Any of you who spend any time at all in McLean have no doubt driven up Chain Bridge Road to Rt. 123 — and for the past two years, you’ve seen this house being built:
It belongs to architect Rob Morris of Morris-Day, whose Arts and Crafts-syle houses can be found all over McLean and Arlington. Rob is known for going through houses — he’s built and lived in more than a dozen of them since co-founding Morris-Day in 1987. This house is his latest “test case,” as he says. “Each one gets a little closer to what I need.”
The above snaps are mine, but below are the glorious photos shot by Thomas’ students: Erin Kelleher, Emily Ferry, Julie Patrick, Kefim Green, Helder Pereira, Dejan Stankovski, Nick Gingold, James Darby, Nicole Bedard, and teaching assistant Meaghan Gay.
This is Rob’s soaring living room — the centerpiece of an 8,000-square-foot house with seven bedrooms — where Rob lives alone! “I come from a big family, so the notion of having large rooms and overnight guests is what a home does,” he told me. “How do you play games late at night and expect your guests to drive home?”
Rob has only lived here for a few months, and already, he’s hosted four large birthday parties for friends in addition to an open house reception that was so big that guests (including me and my husband) had to take shuttle buses from Langley High School a few miles away.
The top of the two-story living room is clad in stained glass reclaimed from a church in central Virginia. The jewel-like pendant lights seems to rain down from it. The effect is startling, especially against the traditional, lodge-like decor.
Now, here, I’m going to include my own snap taken from the second-floor balcony that overlooks the living room — it shows how the backyard pool becomes part of the living room through all that glass.
Let’s turn around now toward the front of the house, where the scale comes way down. The focus now is on the architectural elements rather than on space and light.
Keep walking through this hall to the left, and you see the glorious dining room.
Rob, who grew up in an English-tudor style house in Columbus, Ga., has always incorporated William Morris papers into his houses, and it defines the dining space here. “William Morris had a timeless sense of gardens and romance that becomes a house,” Rob says. “It’s hard to pinpoint, but it’s definitely timeless, and it works with modern pieces.”
In keeping with Rob’s love of pre-industrial-revolution craftsmanship, he hung this 1890s Tiffany lamp over his kitchen table. It hung in the house where he grew up, and Rob has used it in every house he’s ever lived in.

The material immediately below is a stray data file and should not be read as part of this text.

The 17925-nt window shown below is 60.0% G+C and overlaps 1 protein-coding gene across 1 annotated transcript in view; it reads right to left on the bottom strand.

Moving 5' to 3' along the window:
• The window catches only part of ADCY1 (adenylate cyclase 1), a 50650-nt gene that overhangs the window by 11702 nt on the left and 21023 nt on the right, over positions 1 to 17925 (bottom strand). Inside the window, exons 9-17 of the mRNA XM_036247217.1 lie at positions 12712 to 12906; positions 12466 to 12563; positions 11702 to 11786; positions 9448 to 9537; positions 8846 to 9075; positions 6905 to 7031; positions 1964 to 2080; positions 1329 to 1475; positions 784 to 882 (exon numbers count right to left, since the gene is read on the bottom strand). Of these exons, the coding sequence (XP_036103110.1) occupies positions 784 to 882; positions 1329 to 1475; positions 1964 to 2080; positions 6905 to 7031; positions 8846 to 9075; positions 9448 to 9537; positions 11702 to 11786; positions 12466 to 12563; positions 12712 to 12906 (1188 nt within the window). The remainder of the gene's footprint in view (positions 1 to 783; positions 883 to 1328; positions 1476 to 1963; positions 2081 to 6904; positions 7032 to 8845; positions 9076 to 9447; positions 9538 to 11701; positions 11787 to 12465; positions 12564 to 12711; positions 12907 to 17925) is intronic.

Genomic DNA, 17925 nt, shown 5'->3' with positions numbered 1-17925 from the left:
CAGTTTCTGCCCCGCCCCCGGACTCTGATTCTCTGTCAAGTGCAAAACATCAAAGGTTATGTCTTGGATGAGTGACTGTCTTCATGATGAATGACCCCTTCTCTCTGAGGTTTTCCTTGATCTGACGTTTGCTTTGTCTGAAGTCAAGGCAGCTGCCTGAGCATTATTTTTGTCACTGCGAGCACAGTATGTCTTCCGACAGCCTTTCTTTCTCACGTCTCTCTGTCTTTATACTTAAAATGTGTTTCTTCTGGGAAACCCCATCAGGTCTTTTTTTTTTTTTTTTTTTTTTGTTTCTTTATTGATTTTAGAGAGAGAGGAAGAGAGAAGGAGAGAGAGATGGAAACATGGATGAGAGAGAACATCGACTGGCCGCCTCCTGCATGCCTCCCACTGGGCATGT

Well, that ends the glorious slideshow of the professionally-shot images, but I did take a few more of my own of spaces that are really cool. Oddly enough, they all happen to be bathrooms! I guess that doesn’t surprise me that much, as bathrooms tend to be tiny workshops of design, where you can splurge on decorative elements and not overdo it.
Here is my favorite — the powder room that the guests use.
Here is Rob’s master bath, an exact replica of the bath he had in his previous house in McLean’s Franklin Park — which was published in Washington Spaces.
I didn’t get an opportunity to talk much about the landscaping, which is still not fully complete in the back, but Mark White of Garden Wise first alerted me to Rob’s house when he wrote to tell me about the special challenges of landscaping a house whose front is exposed to so much pollution from the steady stream of cars on Chain Bridge Road.
He chose plantings both appropriate for the conditions and near and dear to Rob’s southern heart: Southern Magnolia, Camellia and Azaleas. He also included Yoshino cherry trees, the same as the ones along the Tidal Basin. I’ll close with a quote from Mark, which perfectly describes the house and surrounding property:
“The concept of the property from beginning to end, or rather from front to back, is to take a coarse, dangerous and brutal space, and immediately make it fortress-like from first sight. Then, with each single step from the street, the property transforms itself into a more defenseless and exposed space, slowly becoming more transparent, vulnerable, intimate, and finally Eden-like once you’ve reached the final rear space. Like peeling an onion, the property reveals itself slowly, using color, texture and some pretty incredible design elements.”